Written by: Tim Edison

Updated: January 5, 2024

How to Store Wine After Opening [7 Essential Rules]

We've all been there. You really want a glass of that bottle of wine you bought earlier but you can't finish the bottle tonight and you won't be in tomorrow.

It's just not worth opening right?

Fear not! There's no need to despair if you know how to store an opened bottle of wine properly!

Follow these wine preservation rules to keep your opened wine tasting fresh for as long as possible.

How to Keep Wine Fresh After Opening

Essentially, the less oxygen that comes into contact with wine, the longer it will last after opening.

Oxygen is usually beneficial to wine that we will imminently drink and that's why we aerate and decant bold wines. But, we're talking an hour or two at the very most here.

If you plan on keeping wine fresh for the coming days once it has been opened then you need to seriously restrict the amount of oxygen that reaches the leftover wine.

Oxidation is the reaction that occurs in wine when oxygen is present and it causes the flavors and aromas to become dull.

Oxygen also enables another reaction to take place where ethanol (alcohol) converts into acetic acid. Besides water, acetic acid is the main component of vinegar. I like my wine vinegar free, thank you!

There are many ways we can restrict the influence of oxygen on our wine and by implementing most of them you can keep wine fresh for longer.

Here's how!

7. Keep Bottles Upright After Opening

When a bottle of wine is opened, it immediately gets exposed to oxygen. 

By storing the bottle upright, the surface area of the wine that is exposed to air is minimized, slowing down the oxidation process.

This is in stark contrast with how a wine bottle should be stored before it has been opened (on its side!).


6. Recork Immediately After Pouring

Excessive exposure to oxygen is what makes a wine spoil after opening. It's really important that we limit the interaction of wine with oxygen in the air as much as possible.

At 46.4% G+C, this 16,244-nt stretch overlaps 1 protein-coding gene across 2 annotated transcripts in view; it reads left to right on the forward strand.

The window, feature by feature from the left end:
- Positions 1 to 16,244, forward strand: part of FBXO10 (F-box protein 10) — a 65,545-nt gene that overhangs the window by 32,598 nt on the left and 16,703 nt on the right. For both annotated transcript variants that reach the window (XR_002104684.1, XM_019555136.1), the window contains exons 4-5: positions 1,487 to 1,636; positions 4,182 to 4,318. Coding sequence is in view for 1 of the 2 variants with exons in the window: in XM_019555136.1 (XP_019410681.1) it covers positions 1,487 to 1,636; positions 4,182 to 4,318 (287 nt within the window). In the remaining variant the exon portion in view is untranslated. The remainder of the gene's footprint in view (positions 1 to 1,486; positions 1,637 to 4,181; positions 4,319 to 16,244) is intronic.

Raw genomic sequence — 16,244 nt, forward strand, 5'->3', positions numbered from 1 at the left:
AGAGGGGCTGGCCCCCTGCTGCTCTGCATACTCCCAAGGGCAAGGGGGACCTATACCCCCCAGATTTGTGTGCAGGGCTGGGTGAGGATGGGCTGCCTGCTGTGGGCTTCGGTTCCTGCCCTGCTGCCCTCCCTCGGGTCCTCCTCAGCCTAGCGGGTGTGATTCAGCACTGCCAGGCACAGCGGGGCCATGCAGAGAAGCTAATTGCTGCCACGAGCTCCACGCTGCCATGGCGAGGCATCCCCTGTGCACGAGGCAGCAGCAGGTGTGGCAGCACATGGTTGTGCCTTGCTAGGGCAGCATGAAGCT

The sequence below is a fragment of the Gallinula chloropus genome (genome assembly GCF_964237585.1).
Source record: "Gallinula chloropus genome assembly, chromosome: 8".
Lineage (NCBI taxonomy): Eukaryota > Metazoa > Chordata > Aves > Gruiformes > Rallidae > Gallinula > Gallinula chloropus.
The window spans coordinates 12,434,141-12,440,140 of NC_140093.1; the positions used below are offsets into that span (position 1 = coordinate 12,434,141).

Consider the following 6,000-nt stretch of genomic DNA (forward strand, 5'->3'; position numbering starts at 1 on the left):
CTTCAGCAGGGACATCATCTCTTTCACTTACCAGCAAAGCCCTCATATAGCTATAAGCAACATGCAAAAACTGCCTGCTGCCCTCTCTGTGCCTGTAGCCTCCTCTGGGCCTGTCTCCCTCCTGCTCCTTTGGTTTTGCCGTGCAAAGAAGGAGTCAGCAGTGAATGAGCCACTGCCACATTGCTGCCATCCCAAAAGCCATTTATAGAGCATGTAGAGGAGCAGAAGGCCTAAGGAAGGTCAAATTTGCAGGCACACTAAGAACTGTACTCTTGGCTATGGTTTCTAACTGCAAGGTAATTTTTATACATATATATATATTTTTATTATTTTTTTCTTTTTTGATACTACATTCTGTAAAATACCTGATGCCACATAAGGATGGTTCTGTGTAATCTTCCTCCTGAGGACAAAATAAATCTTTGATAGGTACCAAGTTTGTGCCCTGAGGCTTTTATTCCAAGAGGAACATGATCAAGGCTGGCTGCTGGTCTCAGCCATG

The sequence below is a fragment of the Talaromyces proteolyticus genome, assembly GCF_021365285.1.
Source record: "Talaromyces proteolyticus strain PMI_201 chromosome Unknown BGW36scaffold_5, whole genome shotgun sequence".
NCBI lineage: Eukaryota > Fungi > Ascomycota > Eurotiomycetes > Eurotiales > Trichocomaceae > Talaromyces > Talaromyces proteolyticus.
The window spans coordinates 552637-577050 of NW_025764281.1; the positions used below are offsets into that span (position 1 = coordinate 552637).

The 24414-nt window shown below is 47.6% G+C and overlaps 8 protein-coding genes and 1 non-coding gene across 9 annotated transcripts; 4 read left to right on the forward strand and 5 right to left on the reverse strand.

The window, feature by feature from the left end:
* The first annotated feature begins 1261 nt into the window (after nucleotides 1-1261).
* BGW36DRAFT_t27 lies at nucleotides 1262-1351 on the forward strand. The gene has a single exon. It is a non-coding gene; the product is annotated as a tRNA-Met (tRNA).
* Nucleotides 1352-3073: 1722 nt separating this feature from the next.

That means putting the cork (or a stopper) back on as soon as possible after each pour.

If you are reusing the cork then always try and put the same end back in the bottle. Otherwise, you risk contaminating the wine. I always use reusable stoppers as it's not always easy to get a cork back in.

5. Keep Your Wine Cold

So, you put the cork back on the bottle quickly after pouring and you've got your bottle in the upright position, what next?

The next step is to keep your wine cold. Earlier, we learned that the interaction of oxygen with wine causes damaging oxidation. The truth is, we can't actually stop this from happening. However, we can slow oxidation down considerably by keeping the wine cold (and following the other best practices).

So, if you want to preserve your wine for as long as possible after opening then store it in the fridge. With all other things equal, wine stored in the fridge will last for longer than wine at room temperature. Another benefit of the fridge is that it's dark, and we'll discuss that in more detail now.


4. Keep it Away From Sunlight

Sunlight is really bad news for both opened and unopened wine. Ultraviolet light causes chemical reactions in wine that are really bad news for our tastebuds!

The effect is summed up well in a 2008 study by Andy Hartley (The Effect of Ultraviolet Light on Wine Quality, ISBN: 1-84405-386-5 WRAP.org.uk ):